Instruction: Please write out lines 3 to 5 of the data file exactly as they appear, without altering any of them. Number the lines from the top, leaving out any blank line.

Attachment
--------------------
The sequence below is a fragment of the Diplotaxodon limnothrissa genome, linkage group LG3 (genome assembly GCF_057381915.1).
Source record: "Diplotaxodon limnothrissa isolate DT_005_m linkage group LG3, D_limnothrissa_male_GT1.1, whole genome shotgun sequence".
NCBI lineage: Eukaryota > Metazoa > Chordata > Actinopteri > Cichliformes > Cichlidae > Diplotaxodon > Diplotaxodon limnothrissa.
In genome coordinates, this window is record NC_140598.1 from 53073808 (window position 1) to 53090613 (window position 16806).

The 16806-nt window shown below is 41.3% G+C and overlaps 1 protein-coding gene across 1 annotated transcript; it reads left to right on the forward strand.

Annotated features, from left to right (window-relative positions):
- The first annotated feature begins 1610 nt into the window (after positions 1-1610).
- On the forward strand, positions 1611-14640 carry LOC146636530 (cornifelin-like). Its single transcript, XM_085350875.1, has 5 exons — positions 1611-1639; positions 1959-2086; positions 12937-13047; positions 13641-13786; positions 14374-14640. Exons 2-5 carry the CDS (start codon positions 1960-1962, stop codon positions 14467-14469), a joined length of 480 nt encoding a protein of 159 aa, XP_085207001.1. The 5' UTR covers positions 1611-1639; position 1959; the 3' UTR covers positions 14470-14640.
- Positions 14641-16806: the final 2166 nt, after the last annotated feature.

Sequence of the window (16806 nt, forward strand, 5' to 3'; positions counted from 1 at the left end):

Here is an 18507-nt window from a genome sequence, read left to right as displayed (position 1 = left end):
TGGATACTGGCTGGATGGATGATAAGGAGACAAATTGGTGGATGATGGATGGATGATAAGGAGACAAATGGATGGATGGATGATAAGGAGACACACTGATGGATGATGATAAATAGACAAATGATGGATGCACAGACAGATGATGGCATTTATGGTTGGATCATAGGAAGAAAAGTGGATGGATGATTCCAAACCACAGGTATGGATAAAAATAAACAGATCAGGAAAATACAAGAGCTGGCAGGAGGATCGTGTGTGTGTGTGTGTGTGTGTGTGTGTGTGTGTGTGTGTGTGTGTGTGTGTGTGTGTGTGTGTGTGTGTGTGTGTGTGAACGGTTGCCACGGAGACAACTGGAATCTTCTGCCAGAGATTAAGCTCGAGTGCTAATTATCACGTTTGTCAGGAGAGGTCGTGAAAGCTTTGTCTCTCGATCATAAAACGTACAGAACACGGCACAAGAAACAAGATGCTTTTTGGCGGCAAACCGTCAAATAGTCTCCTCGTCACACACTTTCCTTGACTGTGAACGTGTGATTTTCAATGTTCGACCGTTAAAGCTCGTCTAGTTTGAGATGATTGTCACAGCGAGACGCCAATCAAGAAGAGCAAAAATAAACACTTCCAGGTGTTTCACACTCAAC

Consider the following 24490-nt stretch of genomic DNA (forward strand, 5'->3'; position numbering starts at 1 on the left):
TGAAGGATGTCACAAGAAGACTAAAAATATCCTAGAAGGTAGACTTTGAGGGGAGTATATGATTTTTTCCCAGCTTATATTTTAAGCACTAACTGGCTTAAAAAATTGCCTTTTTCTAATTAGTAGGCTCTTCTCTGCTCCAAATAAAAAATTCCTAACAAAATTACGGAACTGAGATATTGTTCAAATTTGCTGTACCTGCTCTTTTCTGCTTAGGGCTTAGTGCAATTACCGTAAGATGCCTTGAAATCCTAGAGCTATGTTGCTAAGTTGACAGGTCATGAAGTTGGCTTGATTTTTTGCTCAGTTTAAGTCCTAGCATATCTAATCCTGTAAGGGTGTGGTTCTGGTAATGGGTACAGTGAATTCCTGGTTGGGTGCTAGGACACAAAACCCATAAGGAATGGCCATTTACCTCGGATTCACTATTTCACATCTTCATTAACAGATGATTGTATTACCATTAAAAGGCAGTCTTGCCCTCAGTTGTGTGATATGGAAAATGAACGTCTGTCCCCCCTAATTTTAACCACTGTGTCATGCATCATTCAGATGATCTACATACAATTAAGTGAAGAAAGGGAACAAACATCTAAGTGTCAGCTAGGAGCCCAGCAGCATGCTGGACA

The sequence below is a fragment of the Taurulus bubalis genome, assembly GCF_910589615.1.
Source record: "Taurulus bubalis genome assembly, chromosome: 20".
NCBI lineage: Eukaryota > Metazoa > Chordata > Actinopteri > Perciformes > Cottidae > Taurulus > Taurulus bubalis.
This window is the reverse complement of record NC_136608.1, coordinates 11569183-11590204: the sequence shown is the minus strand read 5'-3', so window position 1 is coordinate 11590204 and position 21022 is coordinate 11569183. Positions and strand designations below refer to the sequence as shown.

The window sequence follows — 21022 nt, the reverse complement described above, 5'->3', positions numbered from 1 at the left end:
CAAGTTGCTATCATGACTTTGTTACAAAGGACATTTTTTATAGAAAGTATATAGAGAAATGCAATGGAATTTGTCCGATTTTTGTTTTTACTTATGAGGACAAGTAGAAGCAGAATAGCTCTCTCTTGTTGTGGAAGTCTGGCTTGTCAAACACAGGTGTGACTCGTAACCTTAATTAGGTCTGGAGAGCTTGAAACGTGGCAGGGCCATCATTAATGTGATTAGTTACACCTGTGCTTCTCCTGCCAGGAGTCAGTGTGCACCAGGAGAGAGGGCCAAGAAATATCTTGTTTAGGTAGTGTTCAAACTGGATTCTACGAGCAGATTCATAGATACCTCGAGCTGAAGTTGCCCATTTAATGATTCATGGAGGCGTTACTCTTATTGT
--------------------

NCBI lineage: Eukaryota > Metazoa > Chordata > Actinopteri > Cichliformes > Cichlidae > Diplotaxodon > Diplotaxodon limnothrissa.
In genome coordinates, this window is record NC_140598.1 from 53073808 (window position 1) to 53090613 (window position 16806).

The 16806-nt window shown below is 41.3% G+C and overlaps 1 protein-coding gene across 1 annotated transcript; it reads left to right on the forward strand.